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Central Coast

May, 2001

By Bobby Bush

Sunday morning coming down. A beer fest behind us and a blues fest ahead, we paid a call on Central Coast Brewing Company near downtown San Luis Obispo at the crack of noon. Open since 1998 as Central Coast, this single story, glass front brewery is a microbrewery and brew-on-premises (BOP) facility. Brewer Eric Larson was already busy helping a pair of fledgling brewers prepare their summer houseboat beer when we walked through the door. In addition to six half-barrel brew kettles designed for the brew-here-take-home crowd, Central Coast has a mini-mash tun, a four barrel brew kettle and three six-barrel fermenters/conditioning tanks.

Central Coast supplies six different kegged beers to eight or so local commercial accounts. That’s what Eric let us sample. Honey Wheat started smooth and malty, hit slightly sour in mid-taste, then departed with a tart finish. Hoppy, well balanced and also medium bodied, deep golden Pale Ale went down easily, while ESB, copper with signs of roasted malt, had a tannin woody effect. Thick, grainy Obispo Stout, which had not had a chance to age properly, appeared opaque black with a surly brown head. Harsh with mocha-coffee reports, Obispo left a warming aftertaste. Imperial Stout was lowly hopped but had a pronounced bitterness. Brusque coffee and grainy flavor with a dry finish, I preferred the unfinished Obispo to the Imperial. A heavy cloudy gold, Belgian Brown played out sweet with citrusy finish.

With thanks to Eric, we purchased a t-shirt and headed to join friends at the blues concert to hear Roy Gaines, E.C. Scott and Johnny Lang. Beer drinkers at the show had a choice of two draft beers: Coors and Sierra Nevada Pale Ale. If you have to guess which one I had, please don’t read this column anymore.

Headed back to Los Angeles the next day, Memorial Day Monday, we worked the cell phone hard trying to find an open brewpub. It was about 40 miles out of our way, but Mallzee’s Stuft Pizza & Brewing Company in Santa Clarita was well worth the diversion. It was time for late lunch and with a menu that included Calzones, twelve different salads, pastas, shrimp and chicken variations, pizza and The Original Stuft Pizza, we found plenty to choose from.

After choosing the small Stuft Pizza (we took half of it with us in a box), we began a beer tasting journey. California Gold, a 2000 GABF gold medalist, was light with tangy malt taste. Noble hops provided a slight bitter finish. Not bad for a tricycle brew. Hefeweizen (pronounced by the bartendress with the “w” sound rather than the German “v”) was thin, murky and American style, though a slice of lemon was served as a sidecar. A “light American style Pale,” Paradise Pale Ale was clean, smooth and pretty darn close to Sierra Nevada’s Pale Ale. An English bitter, Sunset Amber Ale turned bitter mid-taste. Perhaps too bitter for style, it would make a nice evening-long session beer. “Hopped 7X,” the guide read, Torrey Pines IPA was indeed strongly hopped with linger bitterness and little evidence of malt. Dark brown McGarvey’s Scottish Ale was heavy with roasted barley sensation yet had no obvious taste from molasses added to the boil. Its acrid, dry finish gave this beer more of a Stout profile than that of a Scottish Ale. Last up was Black Magic Stout. Harsh, thick and grainy, something was out-of-balance here, though it was flavorful nonetheless.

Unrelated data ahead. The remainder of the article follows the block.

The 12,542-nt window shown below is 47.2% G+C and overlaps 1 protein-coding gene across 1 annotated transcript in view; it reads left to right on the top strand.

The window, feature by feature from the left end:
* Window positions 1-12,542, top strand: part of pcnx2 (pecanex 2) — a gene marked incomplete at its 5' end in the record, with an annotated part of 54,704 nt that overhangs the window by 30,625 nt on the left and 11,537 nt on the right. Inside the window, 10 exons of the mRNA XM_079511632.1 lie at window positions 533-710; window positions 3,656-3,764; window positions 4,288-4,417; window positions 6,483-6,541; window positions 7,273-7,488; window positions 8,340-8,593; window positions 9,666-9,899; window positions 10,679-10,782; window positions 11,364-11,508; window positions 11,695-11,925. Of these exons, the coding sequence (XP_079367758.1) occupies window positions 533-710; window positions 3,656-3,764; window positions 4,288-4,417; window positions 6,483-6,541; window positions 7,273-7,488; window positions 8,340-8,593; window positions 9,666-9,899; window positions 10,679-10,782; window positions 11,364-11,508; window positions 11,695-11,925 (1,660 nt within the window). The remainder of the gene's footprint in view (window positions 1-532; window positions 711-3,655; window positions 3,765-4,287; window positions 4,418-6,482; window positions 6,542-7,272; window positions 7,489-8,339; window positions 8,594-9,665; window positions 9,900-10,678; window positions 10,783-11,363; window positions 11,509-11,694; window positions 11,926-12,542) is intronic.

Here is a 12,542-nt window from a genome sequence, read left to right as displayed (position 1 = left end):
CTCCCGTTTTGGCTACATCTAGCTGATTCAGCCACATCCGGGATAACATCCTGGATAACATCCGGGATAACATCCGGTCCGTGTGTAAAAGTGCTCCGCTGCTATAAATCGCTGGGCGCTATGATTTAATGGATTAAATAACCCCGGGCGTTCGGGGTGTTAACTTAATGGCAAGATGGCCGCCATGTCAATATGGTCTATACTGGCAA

This free-standing shopping center brewpub is a sports fan’s paradise. TVs are everywhere, large and small, even in the bathrooms. Louisville Slugger baseball bats decorate the long straight bar picket fence-like. Mike Wissell’s brewhouse can be viewed through a behind-the-bar picture window. Wyder’s Pear Cider was also on tap. Budmillercoors came from bottles only. High ceiling, well lighted and plenty of parking. Mallzee’s Stuft Pizza (www.StuftPizzaAndBrewingCo.com) makes big beer and bigger pizza. Definitely a place we’d return to, given the chance.

Early flight the next morning, we chose a comfy hotel near LAX. The Sheraton Four Seasons Hotel, not coincidentally, serves as home for T.H. Brewster’s, a fairly new but famed beer bar. They’ve been written up in numerous publications, including the Wall Street Journal, US News and World Report and USA Today, primarily for one reason: Beer Sommelier Carlos Soli. Most fancy restaurants have a wine steward to provide patrons with recommendations of wine and vintage. Soli does the same for beer at the hotel’s Palm Grill.

The Brewster’s bar, small and dark, only had six beers on tap, from Craftsman Heavenly Hefeweizen to North Coast’s Old Rasputin Russian Stout, and 28 bottled selections, too many of them Belgian. Sorry, but I was not impressed. I expected more draft brew choices and more bottle variety.

We were too tired and dirty to dine at Palm Grill. Soli’s credentials and talent will have to rest, for us, on his favorable press coverage for now. And I’d really like to reserved judgment on T.H. Brewster’s until I’ve had a chance to attend one of the monthly Beer Appreciation Nights, which always draws a big crowd. Even local brewers attend. We missed Smoked Beer Night, with special guest Alaskan Brewing’s Geoff Larson, by three weeks. Stay tuned.

This ends our California fling. It’s nice to be home.

This article first appeared in Focus, a weekly paper published in Hickory, North Carolina.

© Bobby Bush

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